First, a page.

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DIFFERING SIGNALS FROM ASSEMBLY ELECTIONS

By Amulya Ganguli

As always, the electorate has sent a clear message to every party in the just concluded elections.

 

For the BJP, the memo is that the regional parties cannot be ignored, as the Maharashtra results have shown. It was the same lesson which the BJP learnt in the parliamentary polls when it could not breach the regional fortresses of the AIADMK in Tamil Nadu, the Biju Janata Dal in Odisha and the Trinamool Congress in West Bengal.

 

Now, the BJP has seen that while it is able to reduce its former ally, the Shiv Sena, to the second place in the list of winners and losers, it is unable to gain a majority of its own in the legislature. To achieve that, the BJP has no option but to approach the discarded Sena – unless the Nationalist Congress Party (NCP) bails it out.

 

For the Sena, the message is that it should not have been so fixated on making Uddhav Thackeray the chief minister as to deny the BJP the 10-odd extra seats which it wanted to seal the alliance. If that concession had been made, the saffron duo could have won a runaway victory.

 

On the other hand, the BJP can console itself that it has finally emerged as the No. 1 party in the state although the majority has eluded it. The achievement, however, is valuable for its own sake, for the BJP has been smarting under the ignominy of playing second fiddle to the Sena for a quarter of a century.

 

On its part, the Sena can derive considerable satisfaction for having reduced the Maharashtra Navnirman Sena (MNS) to irrelevance. In the battle of the cousins, Uddav has finally pulled well ahead of Raj, who has always regarded himself as the true inheritor of Balasaheb Thackeray’s legacy because of his aggressive, no-nonsense style. The voters have shown, however, that they prefer the mild-mannered Uddhav to the bristling, acidic Raj.

 

The sternest message, however, is for the Congress and the NCP which had been in power in the state for the last 15 years. But, it wasn’t only anti-incumbency which let them down, but the perception that they were both corrupt and inefficient, the two attributes which also sealed the fate of the Manmohan Singh government.

 

Similarly, the outgoing chief minister, Prithviraj Chavan, had to pay the price for his perceived inadequacies as the head of the government and for the allegations of corruption which plagued both the ministers from his own party and the NCP, or the naturally corrupt party, to quote Narendra Modi. Little wonder that Chavan admitted in a newspaper interview, which he later said was off the record, that he was unable to “shed” Congress stalwarts like Vilasrao Deshmukh, Sushil Kumar Shinde and Ashok Chavan because that would have destroyed the party.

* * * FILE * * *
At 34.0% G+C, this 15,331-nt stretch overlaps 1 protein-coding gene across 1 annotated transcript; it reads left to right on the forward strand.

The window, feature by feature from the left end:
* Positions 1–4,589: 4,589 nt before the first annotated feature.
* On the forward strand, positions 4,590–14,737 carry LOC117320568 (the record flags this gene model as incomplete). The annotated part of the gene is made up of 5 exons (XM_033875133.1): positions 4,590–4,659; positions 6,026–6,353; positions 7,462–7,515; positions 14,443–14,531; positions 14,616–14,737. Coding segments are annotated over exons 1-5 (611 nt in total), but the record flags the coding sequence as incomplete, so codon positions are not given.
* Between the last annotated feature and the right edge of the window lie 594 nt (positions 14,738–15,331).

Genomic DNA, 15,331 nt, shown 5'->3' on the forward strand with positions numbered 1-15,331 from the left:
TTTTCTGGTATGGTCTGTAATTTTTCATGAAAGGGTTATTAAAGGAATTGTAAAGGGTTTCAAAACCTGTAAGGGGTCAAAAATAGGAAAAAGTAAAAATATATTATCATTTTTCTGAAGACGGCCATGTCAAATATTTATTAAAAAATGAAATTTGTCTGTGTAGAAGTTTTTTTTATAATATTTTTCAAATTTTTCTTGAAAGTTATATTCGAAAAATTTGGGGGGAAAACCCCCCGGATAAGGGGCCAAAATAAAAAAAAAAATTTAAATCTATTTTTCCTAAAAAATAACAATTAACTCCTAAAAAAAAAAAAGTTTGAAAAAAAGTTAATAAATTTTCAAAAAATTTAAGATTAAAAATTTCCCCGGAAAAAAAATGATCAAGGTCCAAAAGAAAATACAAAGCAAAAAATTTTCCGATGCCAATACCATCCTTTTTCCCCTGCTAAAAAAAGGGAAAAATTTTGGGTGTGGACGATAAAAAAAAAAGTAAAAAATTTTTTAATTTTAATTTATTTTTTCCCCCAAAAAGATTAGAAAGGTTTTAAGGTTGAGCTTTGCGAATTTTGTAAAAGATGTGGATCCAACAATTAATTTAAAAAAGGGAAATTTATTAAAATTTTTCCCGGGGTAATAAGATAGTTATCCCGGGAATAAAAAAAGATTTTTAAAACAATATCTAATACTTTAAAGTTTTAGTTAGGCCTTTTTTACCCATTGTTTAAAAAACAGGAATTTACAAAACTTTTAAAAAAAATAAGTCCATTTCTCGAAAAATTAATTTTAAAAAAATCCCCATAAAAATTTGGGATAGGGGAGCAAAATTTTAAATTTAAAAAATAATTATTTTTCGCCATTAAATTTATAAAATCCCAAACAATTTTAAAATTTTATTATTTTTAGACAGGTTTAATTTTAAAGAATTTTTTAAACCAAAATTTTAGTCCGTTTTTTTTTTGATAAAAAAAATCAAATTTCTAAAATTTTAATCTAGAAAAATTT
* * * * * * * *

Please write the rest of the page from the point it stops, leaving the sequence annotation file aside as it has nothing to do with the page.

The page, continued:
A similar consideration of organizational and political stability made him overlook the charges of dubious conduct against the NCP’s Ajit Pawar. An identical quest for safety also made Manmohan Singh overlook the shenanigans of Andimuthu Raja till the latter was put behind bars by the Supreme Court.

 

It has been suggested that the NCP’s offer of support to a BJP government in Maharashtra is motivated by the desire to remain in the corridors of power, or as near to them as possible, as an insurance against the wrongdoings of the party members in the last decade and a half.

 

What these events show is that sleaze no longer pays. If the law does not catch up with the suspects, as in Jayalalitha’s case, the electorate will mete out the requisite punishment, as it did to Laloo Prasad Yadav in Bihar for corruption and lack of governance.

 

It is possible, however, to retain a measure of political influence if the jail birds have a secure base of support. Haryana’s Om Prakash Chautala has demonstrated this capability by enabling the Indian National Lok Dal (INLD) to come second in the elections.

 

But, he could not prevent the BJP’s comfortable acquisition of a majority in the state assembly although the party does not have a chief ministerial candidate except the virtually unknown Capt. Abhimanyu. In Haryana, however, the people were voting for Modi in the hope that he will provide clean governance and lift Haryana out of being a backward-looking, caste-ridden, peasant-dominated state with only the glittering town of Gurgaon showing that it is ready to enter the 21st century.

 

While Chavan admitted that he failed to act against the corrupt in Maharashtra, Bhupinder Singh Hooda stoutly maintained his innocence in the matter of the controversial land deals associated with Sonia Gandhi’s son-in-law, Robert Vadra, in Haryana. But, it was an assertion which few seemed to have believed. Hence, the Congress’s relegation to the third spot in a state where it won nine of the 10 parliamentary seats in 2009.

 

How will Sonia and Rahul read what the voters have conveyed in unambiguous terms ? It will no longer do to “accept” the verdict – as if there is an alternative – and advise the winners to fulfil their promises. Instead, what the Congress has to do is to analyze whether the defeats have anything to do with a leadership devoid of charisma and out of sync with a changing economy. (IPA Service)

 

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